.... I guess no one is here... At the moment, from their website, they are looking for money. Don't know enough about their product to make any sort of judgment. Electrical efficiencies of their fuel cell is very high but don't know the cost per kW so hard to judge where they stand relative to their other primarily German competition. So far as I can see, no one is marketing their product in north America, likely due to being very pricy like Bloom. So far as I have found Redox is the only company claiming to have cut the cost of SOFCs by a factor of 10. Don't know if others will glab on to their intellectual property, implement slight variations, and sort it out in court later. Seems like the Silicon Valley thing to do... This particular company seems to need a white night,,, at this point, don't know that one will be forth coming although Bloom and its marketing certainly were successful.
Thanks... looked at OPTT. I guess the most astounding bit about their joint project in Australia is the 29 cents/kWhr... (might be an exchange factor in that quote) But at the moment living 30 miles down river from a nuke plant, I'm paying 10 cents/kWhr to Warren Buffet.
Please correct me, but it seems like both Blooom's and Fuel Cell's installations are both primarily sold to companies with a vested interest in their success. Bloom seems to have the Silicon Valley crowd while Fuel Cell has the Koreans. Personally, I'd like to see some competitive cost comparison projections. From a co=generation perspective, Fuel Cell seems to have a more versatile product than Bloom, on the other hand, Bloom may be more scalable in either direction... them wanting to put a box in every home, presumably with all the HVAC addendums applied. Still interested to know how they compare to say capstone turbine and when their cost will come in line with say a backup NG generator. Despite those lingering questions, the fact that NG is at a five year high and the current return on a fracted oil well is 50 cents on the dollar doesn't hurt anyone in the green space.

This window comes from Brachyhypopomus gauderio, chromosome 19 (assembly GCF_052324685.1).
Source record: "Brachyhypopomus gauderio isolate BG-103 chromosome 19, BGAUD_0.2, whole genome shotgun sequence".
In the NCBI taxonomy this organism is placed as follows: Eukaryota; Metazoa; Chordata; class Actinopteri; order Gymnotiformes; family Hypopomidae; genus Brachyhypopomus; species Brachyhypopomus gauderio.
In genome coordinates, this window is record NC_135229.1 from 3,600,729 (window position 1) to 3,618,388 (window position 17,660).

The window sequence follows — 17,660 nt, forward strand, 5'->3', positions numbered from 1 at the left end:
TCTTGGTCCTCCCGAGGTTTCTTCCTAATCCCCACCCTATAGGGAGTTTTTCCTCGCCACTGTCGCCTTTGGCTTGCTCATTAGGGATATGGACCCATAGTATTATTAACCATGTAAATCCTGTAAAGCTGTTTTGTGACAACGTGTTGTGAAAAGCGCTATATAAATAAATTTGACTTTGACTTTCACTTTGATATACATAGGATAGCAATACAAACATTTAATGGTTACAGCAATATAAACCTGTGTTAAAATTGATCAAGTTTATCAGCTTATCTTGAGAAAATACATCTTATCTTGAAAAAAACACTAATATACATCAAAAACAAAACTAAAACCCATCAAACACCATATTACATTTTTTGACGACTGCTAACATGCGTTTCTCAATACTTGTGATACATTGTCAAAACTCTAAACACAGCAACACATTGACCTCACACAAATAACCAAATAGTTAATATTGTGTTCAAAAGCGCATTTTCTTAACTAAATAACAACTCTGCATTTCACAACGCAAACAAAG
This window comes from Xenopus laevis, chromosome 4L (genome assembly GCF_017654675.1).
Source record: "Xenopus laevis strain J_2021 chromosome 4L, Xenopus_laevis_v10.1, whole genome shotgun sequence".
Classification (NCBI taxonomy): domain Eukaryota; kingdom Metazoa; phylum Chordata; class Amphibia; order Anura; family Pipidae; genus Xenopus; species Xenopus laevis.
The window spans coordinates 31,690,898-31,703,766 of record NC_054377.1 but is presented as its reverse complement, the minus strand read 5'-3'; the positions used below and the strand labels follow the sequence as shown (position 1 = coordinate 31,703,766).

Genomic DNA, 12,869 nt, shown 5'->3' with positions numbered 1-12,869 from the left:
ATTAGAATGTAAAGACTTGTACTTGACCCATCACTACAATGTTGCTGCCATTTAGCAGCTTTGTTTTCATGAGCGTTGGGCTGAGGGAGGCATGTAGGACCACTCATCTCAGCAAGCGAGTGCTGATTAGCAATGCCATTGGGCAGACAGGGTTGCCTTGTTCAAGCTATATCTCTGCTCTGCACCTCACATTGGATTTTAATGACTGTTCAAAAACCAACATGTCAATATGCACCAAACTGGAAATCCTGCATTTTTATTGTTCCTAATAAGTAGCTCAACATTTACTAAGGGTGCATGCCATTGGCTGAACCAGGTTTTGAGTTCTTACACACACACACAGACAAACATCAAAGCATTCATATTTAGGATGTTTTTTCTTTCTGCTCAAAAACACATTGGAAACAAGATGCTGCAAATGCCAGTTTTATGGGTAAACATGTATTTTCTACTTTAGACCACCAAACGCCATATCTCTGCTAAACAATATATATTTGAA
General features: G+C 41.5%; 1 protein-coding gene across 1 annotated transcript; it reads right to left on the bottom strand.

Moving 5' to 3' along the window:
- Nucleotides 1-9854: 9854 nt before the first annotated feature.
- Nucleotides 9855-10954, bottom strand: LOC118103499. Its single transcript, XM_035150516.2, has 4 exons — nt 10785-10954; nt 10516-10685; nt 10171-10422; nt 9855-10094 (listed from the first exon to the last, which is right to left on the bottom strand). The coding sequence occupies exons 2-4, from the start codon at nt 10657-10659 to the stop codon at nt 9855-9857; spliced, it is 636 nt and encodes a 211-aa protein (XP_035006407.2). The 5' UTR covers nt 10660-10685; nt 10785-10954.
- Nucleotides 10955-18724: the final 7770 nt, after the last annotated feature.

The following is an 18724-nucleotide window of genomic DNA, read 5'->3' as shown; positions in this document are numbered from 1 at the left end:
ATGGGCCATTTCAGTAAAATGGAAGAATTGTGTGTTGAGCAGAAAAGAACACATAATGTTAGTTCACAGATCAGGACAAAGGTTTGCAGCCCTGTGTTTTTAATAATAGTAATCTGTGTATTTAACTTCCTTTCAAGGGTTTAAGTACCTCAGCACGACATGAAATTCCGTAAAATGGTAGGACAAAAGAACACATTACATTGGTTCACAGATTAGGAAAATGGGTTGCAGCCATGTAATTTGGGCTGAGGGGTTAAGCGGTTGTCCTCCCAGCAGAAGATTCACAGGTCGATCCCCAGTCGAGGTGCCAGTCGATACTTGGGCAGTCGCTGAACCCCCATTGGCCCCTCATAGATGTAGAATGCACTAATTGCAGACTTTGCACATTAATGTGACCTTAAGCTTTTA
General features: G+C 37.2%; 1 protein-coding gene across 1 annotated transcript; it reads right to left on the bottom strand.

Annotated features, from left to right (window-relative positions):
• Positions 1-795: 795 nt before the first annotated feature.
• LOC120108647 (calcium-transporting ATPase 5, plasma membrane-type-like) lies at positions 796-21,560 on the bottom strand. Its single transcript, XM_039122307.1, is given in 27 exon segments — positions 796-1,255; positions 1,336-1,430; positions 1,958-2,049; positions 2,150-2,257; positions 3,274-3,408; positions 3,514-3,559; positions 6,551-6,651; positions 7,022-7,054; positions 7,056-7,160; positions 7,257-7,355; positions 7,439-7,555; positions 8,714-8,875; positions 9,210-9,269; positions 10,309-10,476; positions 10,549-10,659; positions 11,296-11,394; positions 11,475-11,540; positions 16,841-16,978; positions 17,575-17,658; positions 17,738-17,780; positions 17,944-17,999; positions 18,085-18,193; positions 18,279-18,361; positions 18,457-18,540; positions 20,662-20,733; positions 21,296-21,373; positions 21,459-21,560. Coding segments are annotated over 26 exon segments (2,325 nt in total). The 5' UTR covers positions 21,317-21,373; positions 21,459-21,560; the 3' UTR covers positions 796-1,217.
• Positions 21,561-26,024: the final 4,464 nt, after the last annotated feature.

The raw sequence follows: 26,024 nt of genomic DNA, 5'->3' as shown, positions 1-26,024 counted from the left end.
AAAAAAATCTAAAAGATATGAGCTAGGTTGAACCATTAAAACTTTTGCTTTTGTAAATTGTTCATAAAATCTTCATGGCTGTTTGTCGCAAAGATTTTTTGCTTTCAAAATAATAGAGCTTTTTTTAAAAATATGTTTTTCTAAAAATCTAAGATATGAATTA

Having read some of the claims regarding hydrogen storage I took a minute to look around the net to see where things stand, and for all the claims here, storage has not moved much although there is a French company marketing a solid state storage product. Curiously though, I came across some papers from the DOE and elsewhere which claim that cellulose/sugar are very dense solid state hydrogen storage mediums and combined with fuel cells could be about 300% more efficient than the current ethanol/internal combustion engine. Interestingly, the researchers were begging for money back in 2011... Don't know where it has gone since then, but here is one of their papers:
Actually, a co=generation project between FCEL and CPST numerous years ago demonstrated how the use of a micro-turbine behind a high=temp fuel cell could push overall efficiencies for the system upward to nearly 80%... Might be to CPST advantage if FCEL got more utility business.